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The Citizens Bank Park “Pistachio Girl” . . . is a white nationalist

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A lot of ballparks have colorful vendors. We’ve talked about the Spring Training/Diamondbacks’ vendor who does the “Lemonade, lemonade like grandma made!” thing in the past. The Tigers used to have a hot dog guy who sang opera as he vended. There’s a “Beer Pirate” in Pittsburgh. The list goes on and on, with many of them featured over at MLB.com in this article last year.

One of the vendors featured there was the “Pistachio Girl” of Citizens Bank Park. Her name is Emily Youcis and she’s popped up in the fringes of sports news a few times. I’ve not been to a game at Citizen’s Bank Park, but I’ve heard people talk about her. She’s a lot like any of these other colorful vendors. Some people love her, some people are somewhat annoyed. She doesn’t even sell pistachios anymore because the Phillies discontinued them so she hawks Cracker Jack. Life goes on. Either way, she came in second in the MLB.com poll for top vendor.  Check her out in action:

Despite it not being baseball season, she’s in the news today. Seems that, however colorful her vending style is, she has a favorite color: white. And that led to some difficulties for her over the weekend. From Philly.com:

A well-known Phillies vendor called “Pistachio Girl” for her melodic hawking of peanuts and Cracker Jack at Citizens Bank Park found herself in a radically different arena this weekend — in the middle of a violent street fracas outside a white-nationalism conference that she was attending in Washington, D.C.

She was an observer of the conference, not an attendee, but she tells Will Bunch of the Philadelphia Daily News that “she’s been in thrall with the so-called ‘alt-right’ movement for about 10 months.” Which she calls “a white identity movement.” She said “This doesn’t mean that we hate anybody — we simply want to find our own identity as Americans … as white Americans, and find our own culture.”

Not everyone considers “white identity movements” to be simple searches for identity, and thus you may not be surprised to learn that there were protests of the conference. The protests got ugly and Youcis got spray paint sprayed on her hair. Others suffered minor injuries which is unfortunate, no matter what ideology one harbors. One may protest whatever one desires as vehemently as one desires, but one hopes the line is drawn at physical violence.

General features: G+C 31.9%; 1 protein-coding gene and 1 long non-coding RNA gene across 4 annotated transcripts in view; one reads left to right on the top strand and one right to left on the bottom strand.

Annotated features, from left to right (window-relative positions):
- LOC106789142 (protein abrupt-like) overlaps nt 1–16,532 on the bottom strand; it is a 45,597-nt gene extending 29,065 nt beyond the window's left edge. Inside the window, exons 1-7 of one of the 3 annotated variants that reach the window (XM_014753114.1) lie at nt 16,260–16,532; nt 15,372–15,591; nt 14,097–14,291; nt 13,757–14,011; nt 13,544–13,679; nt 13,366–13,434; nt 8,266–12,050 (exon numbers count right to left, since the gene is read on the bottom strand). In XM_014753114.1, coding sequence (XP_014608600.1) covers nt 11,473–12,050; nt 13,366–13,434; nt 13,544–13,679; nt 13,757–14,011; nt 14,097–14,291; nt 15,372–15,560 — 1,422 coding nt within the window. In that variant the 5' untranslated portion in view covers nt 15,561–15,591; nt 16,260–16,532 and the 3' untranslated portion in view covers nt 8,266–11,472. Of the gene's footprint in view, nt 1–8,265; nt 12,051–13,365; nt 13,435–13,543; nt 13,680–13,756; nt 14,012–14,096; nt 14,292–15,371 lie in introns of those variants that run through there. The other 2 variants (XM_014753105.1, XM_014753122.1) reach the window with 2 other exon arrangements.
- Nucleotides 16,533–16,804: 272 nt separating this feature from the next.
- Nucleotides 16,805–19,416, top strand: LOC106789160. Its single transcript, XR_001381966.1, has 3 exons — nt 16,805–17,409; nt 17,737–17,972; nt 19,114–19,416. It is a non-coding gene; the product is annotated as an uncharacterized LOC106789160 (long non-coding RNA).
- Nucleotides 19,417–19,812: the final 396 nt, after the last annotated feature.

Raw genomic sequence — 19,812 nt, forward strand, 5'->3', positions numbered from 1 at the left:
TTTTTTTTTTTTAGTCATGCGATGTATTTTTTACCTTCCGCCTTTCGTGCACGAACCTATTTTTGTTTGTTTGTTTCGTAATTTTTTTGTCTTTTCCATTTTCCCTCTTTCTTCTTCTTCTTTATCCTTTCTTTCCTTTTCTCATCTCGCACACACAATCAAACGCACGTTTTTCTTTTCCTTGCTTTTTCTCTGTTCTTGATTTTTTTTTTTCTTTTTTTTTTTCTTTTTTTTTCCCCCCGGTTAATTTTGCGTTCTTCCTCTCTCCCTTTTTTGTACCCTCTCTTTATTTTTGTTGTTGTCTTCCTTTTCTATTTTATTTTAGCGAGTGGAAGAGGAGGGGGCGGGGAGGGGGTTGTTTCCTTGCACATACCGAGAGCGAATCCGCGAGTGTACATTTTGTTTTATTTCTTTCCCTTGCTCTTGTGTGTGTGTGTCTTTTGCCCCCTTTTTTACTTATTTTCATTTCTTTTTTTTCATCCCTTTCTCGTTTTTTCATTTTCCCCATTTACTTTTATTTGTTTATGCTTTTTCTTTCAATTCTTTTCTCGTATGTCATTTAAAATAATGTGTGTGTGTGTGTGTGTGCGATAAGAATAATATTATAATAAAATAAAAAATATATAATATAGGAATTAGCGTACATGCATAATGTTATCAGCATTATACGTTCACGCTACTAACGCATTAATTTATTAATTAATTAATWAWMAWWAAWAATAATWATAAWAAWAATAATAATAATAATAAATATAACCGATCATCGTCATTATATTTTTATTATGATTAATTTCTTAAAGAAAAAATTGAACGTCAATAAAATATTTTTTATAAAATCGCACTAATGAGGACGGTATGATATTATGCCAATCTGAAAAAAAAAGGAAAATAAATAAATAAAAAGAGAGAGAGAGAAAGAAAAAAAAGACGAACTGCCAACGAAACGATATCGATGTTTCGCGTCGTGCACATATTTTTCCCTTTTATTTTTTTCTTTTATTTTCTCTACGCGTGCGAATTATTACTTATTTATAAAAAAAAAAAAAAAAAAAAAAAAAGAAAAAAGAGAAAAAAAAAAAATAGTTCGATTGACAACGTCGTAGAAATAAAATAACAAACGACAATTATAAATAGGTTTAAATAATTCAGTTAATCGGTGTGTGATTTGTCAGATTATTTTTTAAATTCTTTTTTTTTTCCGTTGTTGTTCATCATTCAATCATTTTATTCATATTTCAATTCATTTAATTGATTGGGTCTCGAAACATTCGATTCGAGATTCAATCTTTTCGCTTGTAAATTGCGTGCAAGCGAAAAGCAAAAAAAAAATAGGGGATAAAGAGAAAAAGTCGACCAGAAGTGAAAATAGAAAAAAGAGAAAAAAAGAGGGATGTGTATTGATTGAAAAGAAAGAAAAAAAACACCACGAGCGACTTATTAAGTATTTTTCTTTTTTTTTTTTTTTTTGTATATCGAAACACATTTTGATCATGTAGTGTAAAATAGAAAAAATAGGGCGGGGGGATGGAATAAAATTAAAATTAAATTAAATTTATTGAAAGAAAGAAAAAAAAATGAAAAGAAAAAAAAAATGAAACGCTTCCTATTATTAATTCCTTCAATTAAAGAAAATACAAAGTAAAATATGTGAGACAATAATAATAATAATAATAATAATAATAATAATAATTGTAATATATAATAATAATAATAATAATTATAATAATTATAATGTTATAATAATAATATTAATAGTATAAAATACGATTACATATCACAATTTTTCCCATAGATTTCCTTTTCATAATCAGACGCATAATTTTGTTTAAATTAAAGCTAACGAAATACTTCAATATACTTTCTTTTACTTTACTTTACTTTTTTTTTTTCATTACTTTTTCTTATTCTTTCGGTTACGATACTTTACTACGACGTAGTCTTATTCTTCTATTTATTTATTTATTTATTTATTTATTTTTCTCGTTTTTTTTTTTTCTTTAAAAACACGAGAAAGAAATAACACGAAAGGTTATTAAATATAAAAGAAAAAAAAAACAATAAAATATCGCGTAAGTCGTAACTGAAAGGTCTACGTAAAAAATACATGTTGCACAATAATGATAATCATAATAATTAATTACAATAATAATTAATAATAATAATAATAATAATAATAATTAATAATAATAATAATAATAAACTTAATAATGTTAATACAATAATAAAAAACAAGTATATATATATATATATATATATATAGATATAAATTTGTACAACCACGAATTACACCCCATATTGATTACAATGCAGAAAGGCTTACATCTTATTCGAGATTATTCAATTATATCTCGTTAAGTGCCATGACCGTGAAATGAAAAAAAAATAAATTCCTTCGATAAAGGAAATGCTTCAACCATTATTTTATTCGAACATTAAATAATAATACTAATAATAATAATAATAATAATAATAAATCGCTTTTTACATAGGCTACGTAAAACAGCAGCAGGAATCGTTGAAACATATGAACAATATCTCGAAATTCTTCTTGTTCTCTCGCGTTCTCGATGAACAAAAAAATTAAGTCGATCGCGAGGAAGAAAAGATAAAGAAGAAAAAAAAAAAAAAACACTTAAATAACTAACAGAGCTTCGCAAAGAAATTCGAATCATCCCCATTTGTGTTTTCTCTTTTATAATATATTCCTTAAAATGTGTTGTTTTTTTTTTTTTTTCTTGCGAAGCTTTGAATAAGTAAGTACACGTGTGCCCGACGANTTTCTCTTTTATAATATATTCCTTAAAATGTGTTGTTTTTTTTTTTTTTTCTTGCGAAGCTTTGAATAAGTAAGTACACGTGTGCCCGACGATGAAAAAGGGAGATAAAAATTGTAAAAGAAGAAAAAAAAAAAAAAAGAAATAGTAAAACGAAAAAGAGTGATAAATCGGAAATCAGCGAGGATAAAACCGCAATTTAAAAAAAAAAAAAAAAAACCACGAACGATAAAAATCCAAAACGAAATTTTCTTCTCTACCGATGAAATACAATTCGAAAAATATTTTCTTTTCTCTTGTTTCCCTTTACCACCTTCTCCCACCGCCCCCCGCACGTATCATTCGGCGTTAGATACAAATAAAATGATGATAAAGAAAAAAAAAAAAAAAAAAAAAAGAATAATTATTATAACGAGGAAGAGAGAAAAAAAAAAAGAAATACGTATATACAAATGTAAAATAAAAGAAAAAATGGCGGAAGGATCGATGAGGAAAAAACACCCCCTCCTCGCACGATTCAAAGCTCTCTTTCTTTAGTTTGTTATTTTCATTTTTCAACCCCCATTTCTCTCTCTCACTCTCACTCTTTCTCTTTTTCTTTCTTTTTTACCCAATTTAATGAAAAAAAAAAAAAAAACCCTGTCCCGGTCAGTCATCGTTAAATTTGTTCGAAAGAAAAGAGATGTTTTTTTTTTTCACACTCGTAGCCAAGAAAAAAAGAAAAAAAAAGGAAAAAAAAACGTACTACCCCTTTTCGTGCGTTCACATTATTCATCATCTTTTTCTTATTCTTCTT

One does wonder, however, how her Cracker Jack sales are going to go next summer given her newfound notoriety. Because, no matter what the headlines are saying about it lately, white nationalism is not exactly a super popular ideology.

Sean Manaea pitches the first no-hitter of 2018

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Athletics southpaw Sean Manaea delivered his first career no-hitter against the Red Sox in a decisive 3-0 victory on Saturday night. Any thought of a perfect game was banished in the first at-bat, when Mookie Betts drew a leadoff six-pitch walk to open the first inning. From there, Manaea was nearly flawless, holding the Sox to four total baserunners and striking out 10 of 30 batters faced — a career record.

Manaea was gifted a three-run lead thanks to RBI doubles from Jed Lowrie and Stephen Piscotty and Marcus Semien‘s solo shot off of Chris Sale in the fifth inning. While the Red Sox managed to draw two walks off of Manaea, they didn’t come anywhere close to plating a run. Andrew Benintendi tried to break up the no-no in the sixth inning with an infield hit down the first base line, but strayed out of bounds and later saw his hit reversed on a call of batter interference.

Entering the ninth inning, the 26-year-old lefty was sitting at just 95 pitches through eight frames of no-hit ball. He quickly deposed Blake Swihart and Mookie Betts with a groundout and fly out, then walked Benintendi on seven pitches. Any threat the Red Sox might have posed was soon eliminated, however, as Hanley Ramirez ground into a force out to complete the no-hitter.

Manaea is the first A’s pitcher to toss a no-no since Dallas Braden’s perfect game against the Rays eight years ago. The last time the Red Sox were on the losing end of a no-hitter was also against an AL West rival, when the Mariners’ Chris Bosio clinched a 2-0 no-no on April 22, 1993. Manaea’s feat is even more outstanding given how dominant the Red Sox have looked this season: prior to Saturday’s defeat, they boasted a 17-2 record and had yet to be shut out during the regular season.